Nick Saban has been as outspoken as anyone about his feelings towards college players who opt out of the NCAA, and in to the NFL Draft. Is he right?
The Alabama head football coach is making headlines on Sunday. In an interview, the Crimson Tide’s Nick Saban was outspoken as anyone about his feelings towards underclassmen who opt out of college for early entry into the NFL Draft. Is he right?
Saban, clearly referencing former Crimson Tide and current Jacksonville Jaguars safety Ronnie Harrison II, stated:
“If you’re a third-round draft pick, and we had one here last year — I’m not going to say any names — goes and starts for his team, so he’s making third-round money, which is not that great. He’d be the first guy taken at his position this year, probably, and make $15-18 million more. So, the agent makes out, the club makes out, and now they’ve got a guy that’s going to play for that kind of money for three more years.”
Harrison has responded on his personal Twitter: “Coaches get so Butt Hurt Now Days About a Kid Making a Decision to live out his dreams and Go Pro. Makes me think do you really care about the success of the kid or how well your program performs?”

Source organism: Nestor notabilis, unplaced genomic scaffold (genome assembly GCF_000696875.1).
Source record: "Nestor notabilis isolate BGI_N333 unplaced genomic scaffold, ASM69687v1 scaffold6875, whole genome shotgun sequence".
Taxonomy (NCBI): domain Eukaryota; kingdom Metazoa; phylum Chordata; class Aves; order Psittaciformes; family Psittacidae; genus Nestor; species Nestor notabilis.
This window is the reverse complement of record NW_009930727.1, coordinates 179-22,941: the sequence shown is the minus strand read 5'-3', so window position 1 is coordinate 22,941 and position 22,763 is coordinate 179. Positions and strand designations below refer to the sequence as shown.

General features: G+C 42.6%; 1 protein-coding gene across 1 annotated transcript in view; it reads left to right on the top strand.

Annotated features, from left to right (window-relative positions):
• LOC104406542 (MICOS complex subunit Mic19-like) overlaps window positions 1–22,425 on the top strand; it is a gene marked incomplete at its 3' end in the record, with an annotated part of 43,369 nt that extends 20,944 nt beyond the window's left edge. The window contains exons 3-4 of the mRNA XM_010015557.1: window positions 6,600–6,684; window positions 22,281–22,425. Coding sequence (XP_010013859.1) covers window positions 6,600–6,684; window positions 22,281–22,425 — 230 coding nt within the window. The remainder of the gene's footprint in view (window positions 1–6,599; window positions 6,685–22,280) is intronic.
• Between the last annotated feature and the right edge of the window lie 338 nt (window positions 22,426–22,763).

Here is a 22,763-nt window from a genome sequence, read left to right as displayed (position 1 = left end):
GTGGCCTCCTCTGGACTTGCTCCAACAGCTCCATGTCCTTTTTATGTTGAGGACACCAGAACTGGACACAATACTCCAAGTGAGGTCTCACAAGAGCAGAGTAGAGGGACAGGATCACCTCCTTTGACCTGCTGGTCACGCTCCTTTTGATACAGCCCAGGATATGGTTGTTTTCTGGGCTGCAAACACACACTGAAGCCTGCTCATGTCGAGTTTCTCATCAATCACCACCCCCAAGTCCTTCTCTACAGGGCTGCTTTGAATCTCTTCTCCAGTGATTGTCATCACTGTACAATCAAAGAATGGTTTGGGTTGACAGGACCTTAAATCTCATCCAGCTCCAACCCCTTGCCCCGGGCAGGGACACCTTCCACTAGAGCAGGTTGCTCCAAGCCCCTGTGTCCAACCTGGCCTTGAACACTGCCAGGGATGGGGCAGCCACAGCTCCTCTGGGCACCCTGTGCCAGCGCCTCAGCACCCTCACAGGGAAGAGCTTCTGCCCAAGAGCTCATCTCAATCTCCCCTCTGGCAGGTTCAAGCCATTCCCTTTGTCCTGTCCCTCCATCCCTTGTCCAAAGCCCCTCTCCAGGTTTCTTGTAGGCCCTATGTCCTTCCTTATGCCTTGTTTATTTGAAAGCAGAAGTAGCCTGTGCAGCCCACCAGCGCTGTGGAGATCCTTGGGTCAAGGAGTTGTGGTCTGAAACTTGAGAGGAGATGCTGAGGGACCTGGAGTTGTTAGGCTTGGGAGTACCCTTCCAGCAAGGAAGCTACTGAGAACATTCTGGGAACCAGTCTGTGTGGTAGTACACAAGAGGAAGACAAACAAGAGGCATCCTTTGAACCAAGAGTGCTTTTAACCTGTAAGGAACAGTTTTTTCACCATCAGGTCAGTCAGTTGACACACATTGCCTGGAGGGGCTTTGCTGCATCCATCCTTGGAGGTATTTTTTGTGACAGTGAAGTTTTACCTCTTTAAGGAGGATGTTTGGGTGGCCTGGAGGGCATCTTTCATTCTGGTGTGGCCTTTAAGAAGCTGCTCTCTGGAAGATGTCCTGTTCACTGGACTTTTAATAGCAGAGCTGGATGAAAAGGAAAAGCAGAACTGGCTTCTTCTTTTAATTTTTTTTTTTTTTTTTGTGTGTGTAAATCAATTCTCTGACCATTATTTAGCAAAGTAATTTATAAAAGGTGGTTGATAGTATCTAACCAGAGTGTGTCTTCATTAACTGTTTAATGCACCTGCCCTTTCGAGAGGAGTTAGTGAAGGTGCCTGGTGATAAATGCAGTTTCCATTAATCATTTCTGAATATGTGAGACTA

Who is correct?
Harrison makes a pretty good point here. Saban’s job would be a lot easier if every top recruit he brought in played for four years. And, for these players that Saban perceives as abandoning the program and going back on their scholarship commitment – how much does he really care about them, versus competing for another national championship?
It also seems juvenile of Saban to criticize a kid for making a decision to get paid to do something they love. To do that, and not have the pressures/commitments of school, and to have the freedom to make money off your likeness, why not?
The NCAA’s continued decision to not pay athletes makes this a more troubling statement on the head coach’s part. To a degree, he’s arguing that students should continue to work towards making him more money.
There are definitely instances of players making more money than they would have by going back to school for a year, and of players who make significantly less because they chose to leave early. Every year a slew of players take the gamble, and for some it pays off, and for others it doesn’t. But there are motives behind each person’s decision that we can never understand: a family that needs the income, children to raise, the pressures of being a college student being too much, etc.
There are also instances where people should consider going back to school. Fringe NFL starters, in particular, must consider whether getting a college degree will be necessary for them to make a living for the rest of their lives. If they believe they will need to (and the vast majority will), weighing the pros of a short-term payoff against the con of losing a “free” college education is important. The average length of an NFL career is 3.3 years.
This year 103 underclassmen declared for the draft. Nine of them are likely to be drafted in the top 10. It is not an easy decision for any of them, though.